Lissa was born in Tsavo in 1986, and was found abandoned and alone near Mackinnon Road when she was almost 2 years old, obviously a victim of the poaching that was rampant during the latter half of the seventies, eighties and early nineties. Known as the years of the “elephant holocaust”. Armed Somali poachers invaded Tsavo following the death of David Sheldrick, and poached elephant carcases were found on a daily basis throughout the Park. One of these, near Mackinnon Road, was obviously the mother of this calf.
She was spotted by Lissa Ruben, who orchestrated her rescue – hence this elephant’s name, “Lissa”. At the time she was pathetically emaciated, and had a back leg that had obviously been broken in infancy, and had healed mis-shapen, all too obvious in view of the gaunt appearance of this calf, who had practically no flesh on her bones. Because of the age of the calf, she was able to be handed over directly into the custody of the then elephant Matriarch, “Eleanor”, who nurtured and took into her care all the orphans that were brought in aged two and older during those tragic years.
Lissa immediately bonded with Eleanor, and was with her until Eleanor became pregnant in the early nineties, handed over her adopted family to a wild friend, the cow given the name “Catherine”, and left to have her baby far from the possibility of human intervention, obviously fearful that her human family might take it from her. (Female elephants who do not have an intact blood family of their own, are very prone to trying to abduct young calves in order to build one, and Eleanor herself had been guilty of this with the first-born of another elephant named “Mary”, who was within her unit. Since Eleanor was not raised through the Nairobi Nursery, unlike others that were, she did not understand how Daphne came to have so many elephant babies, and thinking in elephant terms, feared that they, too, must have been abducted!).
Following the departure of Eleanor, and also Mary and her calf, who left the group once she recovered her calf, the Matriarchal duties of the orphaned family were taken over by a young cow called “Malaika”, who had been reared from early infancy in the Nairobi Nursery and later died in childbirth aged l0, surrounded by her human family – the Keepers. Thereafter “Emily” took control of the still dependent orphans, but Lissa continued to keep in touch with them, and their Keepers, returning periodically to either share a mudbath, or spend time amongst them out in the bush. She is therefore a permanent part of the orphans’ extended family, sharing her time between the wild herd of Catherine, and our orphan unit.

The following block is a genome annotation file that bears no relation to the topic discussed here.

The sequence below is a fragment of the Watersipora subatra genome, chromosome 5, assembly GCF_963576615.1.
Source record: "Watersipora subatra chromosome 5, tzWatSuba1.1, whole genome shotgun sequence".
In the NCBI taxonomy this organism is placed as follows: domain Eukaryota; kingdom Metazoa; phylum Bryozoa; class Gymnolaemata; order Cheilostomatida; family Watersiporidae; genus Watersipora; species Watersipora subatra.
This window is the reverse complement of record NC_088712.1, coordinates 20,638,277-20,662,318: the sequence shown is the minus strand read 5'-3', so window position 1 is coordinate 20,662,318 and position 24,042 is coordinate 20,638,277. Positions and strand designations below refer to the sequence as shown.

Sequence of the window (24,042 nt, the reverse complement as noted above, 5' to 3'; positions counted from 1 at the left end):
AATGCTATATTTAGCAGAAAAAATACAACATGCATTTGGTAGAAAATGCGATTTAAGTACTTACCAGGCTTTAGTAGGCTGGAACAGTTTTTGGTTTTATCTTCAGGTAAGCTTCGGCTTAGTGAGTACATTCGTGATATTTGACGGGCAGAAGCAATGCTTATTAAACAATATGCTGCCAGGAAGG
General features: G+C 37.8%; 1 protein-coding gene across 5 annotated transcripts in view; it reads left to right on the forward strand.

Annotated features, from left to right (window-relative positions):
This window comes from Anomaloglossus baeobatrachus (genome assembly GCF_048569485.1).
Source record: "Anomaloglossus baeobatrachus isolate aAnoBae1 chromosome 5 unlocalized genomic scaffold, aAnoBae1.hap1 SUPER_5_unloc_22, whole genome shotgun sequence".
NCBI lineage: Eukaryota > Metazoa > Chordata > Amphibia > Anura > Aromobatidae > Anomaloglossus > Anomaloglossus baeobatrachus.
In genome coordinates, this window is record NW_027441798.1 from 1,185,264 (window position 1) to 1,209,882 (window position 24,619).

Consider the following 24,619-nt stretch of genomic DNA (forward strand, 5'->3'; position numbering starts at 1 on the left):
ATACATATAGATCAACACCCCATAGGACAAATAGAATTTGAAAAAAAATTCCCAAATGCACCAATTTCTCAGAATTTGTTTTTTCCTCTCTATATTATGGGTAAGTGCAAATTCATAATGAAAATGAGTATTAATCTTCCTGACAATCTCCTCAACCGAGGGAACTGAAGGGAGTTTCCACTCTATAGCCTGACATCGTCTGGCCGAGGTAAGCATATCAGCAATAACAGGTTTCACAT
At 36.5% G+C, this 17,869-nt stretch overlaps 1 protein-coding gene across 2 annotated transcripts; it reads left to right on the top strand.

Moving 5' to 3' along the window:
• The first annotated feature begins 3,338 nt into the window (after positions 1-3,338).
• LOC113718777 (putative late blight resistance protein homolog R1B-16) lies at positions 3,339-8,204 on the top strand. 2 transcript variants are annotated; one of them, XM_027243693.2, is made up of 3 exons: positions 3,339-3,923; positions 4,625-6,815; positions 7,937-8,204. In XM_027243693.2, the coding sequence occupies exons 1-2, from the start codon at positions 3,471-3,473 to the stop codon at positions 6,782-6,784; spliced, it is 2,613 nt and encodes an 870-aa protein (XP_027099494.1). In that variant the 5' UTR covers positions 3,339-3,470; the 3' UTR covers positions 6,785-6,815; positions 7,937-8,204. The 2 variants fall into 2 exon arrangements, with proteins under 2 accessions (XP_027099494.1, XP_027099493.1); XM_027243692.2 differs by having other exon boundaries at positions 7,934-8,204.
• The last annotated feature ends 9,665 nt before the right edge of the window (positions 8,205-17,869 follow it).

Lissa gave birth to her first calf in mid January 1999, when she was 14 years old. She returned with her newborn calf, and an ex orphan named “Mpenzi”, who was the “Nannie” and proudly showed the new baby to the keepers and the other orphans, before leaving again. We gave the calf the name “Lara”.
The next time Lissa returned, the calf was trailing a wire snare from one back leg. Fortunately, the noose was not tight, but it needed to be removed. Being wild-born, the Keepers could not catch up with the calf, but Lissa obviously understood what needed to be done, for she walked calmly into the Stockades, and continued quietly feeding, paying no attention to the terrified bellows of her baby as the Keepers pursued it around the Stockades in an attempt to capture it. Eventually, the other orphans were brought in. Immediately, they surrounded the calf, who was pinioned in their midst, which enabled the Keepers to crawl beneath the surrounding elephant bodies and remove the snare from Lara’s leg. Lissa, was then reunited with her baby, and all was well once more, as they walked calmly off together back from whence they had come.
On the 22nd November 2002, Lissa returned to the base of Mazinga Hill in the vicinity of the Stockades, along with a large herd of about 50 wild elephants, all in a great state of excitement. Sensing that something unusual was about to happen, some of the Keepers climbed onto a huge rock, and from this vantage point, they could see Lissa in the midst of the wild group, obviously in labour, lying down and getting up at intervals. After a while, the baby was born as she was in a squatting position, and amazingly, a huge bull barged through the attendant cows, and immediately mated poor Lissa. (Apparently, the hormones released when a birth is imminent, and during the birthing process, closely resemble those of a cow in estrous. In a natural elephant family, the cow about to give birth would leave with a few close adult female relatives to seek a secluded spot, protected by her adult female family).
After Lissa’s second baby was born, the excitement within the herd was intense, with trumpeting, rumbling, and elephants milling around the mother and her baby, trying to encourage the baby to its feet. When things quietened down again, and the baby was moving on wobbly legs, Lissa and Mpenzi took the new calf under shade, and the other elephants began to disperse. The Keepers were able to see that her second baby was also a female and we have named her “Lali”.
Lissa, Lara and Lali remain regular visitors to the still dependent orphans. Hence, the tragic little orphan from Mackinnon road, with the mis-shapen hind leg, is now a healthy, healed and very successful elephant mother – one of the Trust’s proudest success stories.